For years, Mr. Carpay has been a tireless advocate for Canadians’ constitutional rights and freedoms. With the integrity that we know him for, he has owned this mistake, openly, directly, and without reservation. Mr. Carpay has advised the Board that, effective today, he is taking an indefinite period of leave from his responsibilities at the Justice Centre. The Board will appoint an interim president to serve in his absence, and has instituted a comprehensive review of Justice Centre operations and decision-making.


Statement by John Carpay, President – July 12, 2021

As has been communicated in the media, I apologized this morning to Chief Justice Joyal in the Manitoba Court of Queen’s Bench for my decision to include him in passive observation conducted by a private investigator at my request, to hold government officials accountable.  In an error of judgement, Chief Justice Joyal was included with the observation of government officials.

No other judges were included. Over the last 16 months, Canadians have faced unprecedented restrictions on their Charter-guaranteed freedoms to travel, assemble, associate with others, and worship. The Justice Centre’s mandate is to defend Canadians’ constitutional freedoms through litigation and education.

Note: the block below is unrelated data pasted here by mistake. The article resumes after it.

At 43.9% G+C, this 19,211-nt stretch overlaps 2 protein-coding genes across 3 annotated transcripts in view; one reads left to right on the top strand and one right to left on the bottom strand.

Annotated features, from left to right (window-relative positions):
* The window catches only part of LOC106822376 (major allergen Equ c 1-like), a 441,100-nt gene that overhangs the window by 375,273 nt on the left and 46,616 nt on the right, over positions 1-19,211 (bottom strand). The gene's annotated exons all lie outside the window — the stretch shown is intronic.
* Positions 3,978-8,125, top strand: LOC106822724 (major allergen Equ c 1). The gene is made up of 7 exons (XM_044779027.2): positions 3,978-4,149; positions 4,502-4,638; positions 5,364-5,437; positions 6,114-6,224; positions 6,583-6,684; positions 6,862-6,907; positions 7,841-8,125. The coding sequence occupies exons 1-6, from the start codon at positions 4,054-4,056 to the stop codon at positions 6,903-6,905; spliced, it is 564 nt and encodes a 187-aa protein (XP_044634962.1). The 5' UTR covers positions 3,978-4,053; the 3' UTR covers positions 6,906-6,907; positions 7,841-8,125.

When public officials breach health orders, as we saw recently with Alberta Premier Kenney’s “Sky Palace” dinner, it is evidence that they do not feel compelled to abide by the same restrictions which they impose on other citizens, often with significant penalties. It was reported to the Justice Centre that Manitoba’s leadership were similarly breaching public health regulations.  I made the decision to hire an investigator to ascertain whether this was true.

In no way was this intended to influence or impact the Justice Centre’s litigation efforts, or any of our court cases.  This decision was my own initiative, and was not discussed with Justice Centre clients, staff lawyers or Board members.